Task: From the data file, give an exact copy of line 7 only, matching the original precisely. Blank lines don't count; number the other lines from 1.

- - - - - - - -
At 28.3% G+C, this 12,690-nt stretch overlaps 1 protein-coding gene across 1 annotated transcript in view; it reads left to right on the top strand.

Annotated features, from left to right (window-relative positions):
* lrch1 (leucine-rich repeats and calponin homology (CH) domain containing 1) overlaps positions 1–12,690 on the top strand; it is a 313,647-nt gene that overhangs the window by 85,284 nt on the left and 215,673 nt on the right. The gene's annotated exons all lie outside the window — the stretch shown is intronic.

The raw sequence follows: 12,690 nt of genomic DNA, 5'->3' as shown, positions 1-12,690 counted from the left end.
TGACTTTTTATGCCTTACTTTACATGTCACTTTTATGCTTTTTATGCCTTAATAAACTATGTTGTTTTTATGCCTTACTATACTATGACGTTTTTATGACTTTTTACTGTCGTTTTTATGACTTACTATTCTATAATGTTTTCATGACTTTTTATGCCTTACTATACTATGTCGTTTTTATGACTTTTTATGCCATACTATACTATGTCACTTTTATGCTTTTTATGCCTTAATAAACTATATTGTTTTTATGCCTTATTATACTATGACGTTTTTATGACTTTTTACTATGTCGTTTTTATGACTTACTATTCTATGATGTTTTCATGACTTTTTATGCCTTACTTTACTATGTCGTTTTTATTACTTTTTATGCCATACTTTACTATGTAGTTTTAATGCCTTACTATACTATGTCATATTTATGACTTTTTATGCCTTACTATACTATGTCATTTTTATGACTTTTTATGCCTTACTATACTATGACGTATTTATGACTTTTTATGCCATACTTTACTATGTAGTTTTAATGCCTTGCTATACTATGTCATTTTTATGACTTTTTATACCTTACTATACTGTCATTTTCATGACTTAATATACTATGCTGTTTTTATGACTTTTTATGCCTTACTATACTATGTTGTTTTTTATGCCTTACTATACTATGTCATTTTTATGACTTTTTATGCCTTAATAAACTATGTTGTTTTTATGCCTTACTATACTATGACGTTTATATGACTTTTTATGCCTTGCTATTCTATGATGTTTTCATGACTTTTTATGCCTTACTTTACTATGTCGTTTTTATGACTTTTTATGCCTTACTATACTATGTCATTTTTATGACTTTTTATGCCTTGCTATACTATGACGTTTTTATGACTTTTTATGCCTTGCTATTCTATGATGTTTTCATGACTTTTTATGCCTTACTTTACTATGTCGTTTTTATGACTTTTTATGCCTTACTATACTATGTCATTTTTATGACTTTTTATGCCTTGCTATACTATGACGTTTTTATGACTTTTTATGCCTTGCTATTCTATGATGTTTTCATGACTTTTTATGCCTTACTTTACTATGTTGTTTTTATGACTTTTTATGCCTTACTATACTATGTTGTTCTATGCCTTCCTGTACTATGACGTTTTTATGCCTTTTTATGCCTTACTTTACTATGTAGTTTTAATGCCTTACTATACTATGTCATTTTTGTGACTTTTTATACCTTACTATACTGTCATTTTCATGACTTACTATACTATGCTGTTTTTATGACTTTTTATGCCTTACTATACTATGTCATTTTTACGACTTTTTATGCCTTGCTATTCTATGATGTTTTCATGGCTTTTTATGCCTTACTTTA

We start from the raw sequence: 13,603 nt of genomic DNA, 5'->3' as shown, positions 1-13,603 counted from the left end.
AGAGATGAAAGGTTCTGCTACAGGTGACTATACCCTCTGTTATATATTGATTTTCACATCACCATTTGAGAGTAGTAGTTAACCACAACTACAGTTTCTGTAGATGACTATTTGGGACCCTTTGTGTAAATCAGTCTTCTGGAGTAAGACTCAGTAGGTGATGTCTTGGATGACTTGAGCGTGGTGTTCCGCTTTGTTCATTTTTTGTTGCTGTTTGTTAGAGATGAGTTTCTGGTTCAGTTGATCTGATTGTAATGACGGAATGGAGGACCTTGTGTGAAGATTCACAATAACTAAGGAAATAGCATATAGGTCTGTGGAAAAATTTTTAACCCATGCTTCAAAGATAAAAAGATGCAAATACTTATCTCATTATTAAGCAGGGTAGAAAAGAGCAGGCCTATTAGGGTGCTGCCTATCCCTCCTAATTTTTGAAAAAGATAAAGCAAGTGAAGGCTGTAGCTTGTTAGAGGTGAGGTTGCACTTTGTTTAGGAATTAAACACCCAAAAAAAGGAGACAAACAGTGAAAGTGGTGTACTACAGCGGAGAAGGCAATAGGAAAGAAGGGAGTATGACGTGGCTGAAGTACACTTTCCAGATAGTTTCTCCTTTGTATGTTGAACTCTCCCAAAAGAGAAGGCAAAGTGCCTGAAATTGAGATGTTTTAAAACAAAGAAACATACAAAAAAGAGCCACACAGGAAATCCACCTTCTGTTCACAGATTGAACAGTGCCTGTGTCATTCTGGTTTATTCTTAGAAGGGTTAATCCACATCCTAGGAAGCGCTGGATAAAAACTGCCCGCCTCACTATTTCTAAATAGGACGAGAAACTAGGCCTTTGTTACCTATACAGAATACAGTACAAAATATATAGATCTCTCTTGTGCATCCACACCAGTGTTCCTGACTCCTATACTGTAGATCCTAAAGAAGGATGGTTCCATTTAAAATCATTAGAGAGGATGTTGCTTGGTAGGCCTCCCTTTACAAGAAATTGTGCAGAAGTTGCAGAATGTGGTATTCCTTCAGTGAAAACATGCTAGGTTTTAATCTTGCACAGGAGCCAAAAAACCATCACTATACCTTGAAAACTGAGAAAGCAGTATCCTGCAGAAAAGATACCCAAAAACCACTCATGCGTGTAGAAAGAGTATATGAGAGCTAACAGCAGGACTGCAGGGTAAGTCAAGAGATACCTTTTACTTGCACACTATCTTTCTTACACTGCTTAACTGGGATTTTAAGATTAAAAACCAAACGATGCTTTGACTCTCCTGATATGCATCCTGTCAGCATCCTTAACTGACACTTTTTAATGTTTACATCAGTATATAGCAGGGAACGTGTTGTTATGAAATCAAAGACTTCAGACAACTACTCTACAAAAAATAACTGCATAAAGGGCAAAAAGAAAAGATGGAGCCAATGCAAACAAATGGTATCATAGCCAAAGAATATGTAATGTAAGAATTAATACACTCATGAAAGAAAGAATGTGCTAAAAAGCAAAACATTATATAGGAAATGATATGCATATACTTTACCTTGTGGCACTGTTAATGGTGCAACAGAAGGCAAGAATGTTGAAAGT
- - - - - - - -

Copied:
AGAGATGAAAGGTTCTGCTACAGGTGACTATACCCTCTGTTATATATTGATTTTCACATCACCATTTGAGAGTAGTAGTTAACCACAACTACAGTTTCTGTAGATGACTATTTGGGACCCTTTGTGTAAATCAGTCTTCTGGAGTAAGACTCAGTAGGTGATGTCTTGGATGACTTGAGCGTGGTGTTCCGCTTTGTTCATTTTTTGTTGCTGTTTGTTAGAGATGAGTTTCTGGTTCAGTTGATCTGATTGTAATGACGGAATGGAGGACCTTGTGTGAAGATTCACAATAACTAAGGAAATAGCATATAGGTCTGTGGAAAAATTTTTAACCCATGCTTCAAAGATAAAAAGATGCAAATACTTATCTCATTATTAAGCAGGGTAGAAAAGAGCAGGCCTATTAGGGTGCTGCCTATCCCTCCTAATTTTTGAAAAAGATAAAGCAAGTGAAGGCTGTAGCTTGTTAGAGGTGAGGTTGCACTTTGTTTAGGAATTAAACACCCAAAAAAAGGAGACAAACAGTGAAAGTGGTGTACTACAGCGGAGAAGGCAATAGGAAAGAAGGGAGTATGACGTGGCTGAAGTACACTTTCCAGATAGTTTCTCCTTTGTATGTTGAACTCTCCCAAAAGAGAAGGCAAAGTGCCTGAAATTGAGATGTTTTAAAACAAAGAAACATACAAAAAAGAGCCACACAGGAAATCCACCTTCTGTTCACAGATTGAACAGTGCCTGTGTCATTCTGGTTTATTCTTAGAAGGGTTAATCCACATCCTAGGAAGCGCTGGATAAAAACTGCCCGCCTCACTATTTCTAAATAGGACGAGAAACTAGGCCTTTGTTACCTATACAGAATACAGTACAAAATATATAGATCTCTCTTGTGCATCCACACCAGTGTTCCTGACTCCTATACTGTAGATCCTAAAGAAGGATGGTTCCATTTAAAATCATTAGAGAGGATGTTGCTTGGTAGGCCTCCCTTTACAAGAAATTGTGCAGAAGTTGCAGAATGTGGTATTCCTTCAGTGAAAACATGCTAGGTTTTAATCTTGCACAGGAGCCAAAAAACCATCACTATACCTTGAAAACTGAGAAAGCAGTATCCTGCAGAAAAGATACCCAAAAACCACTCATGCGTGTAGAAAGAGTATATGAGAGCTAACAGCAGGACTGCAGGGTAAGTCAAGAGATACCTTTTACTTGCACACTATCTTTCTTACACTGCTTAACTGGGATTTTAAGATTAAAAACCAAACGATGCTTTGACTCTCCTGATATGCATCCTGTCAGCATCCTTAACTGACACTTTTTAATGTTTACATCAGTATATAGCAGGGAACGTGTTGTTATGAAATCAAAGACTTCAGACAACTACTCTACAAAAAATAACTGCATAAAGGGCAAAAAGAAAAGATGGAGCCAATGCAAACAAATGGTATCATAGCCAAAGAATATGTAATGTAAGAATTAATACACTCATGAAAGAAAGAATGTGCTAAAAAGCAAAACATTATATAGGAAATGATATGCATATACTTTACCTTGTGGCACTGTTAATGGTGCAACAGAAGGCAAGAATGTTGAAAGT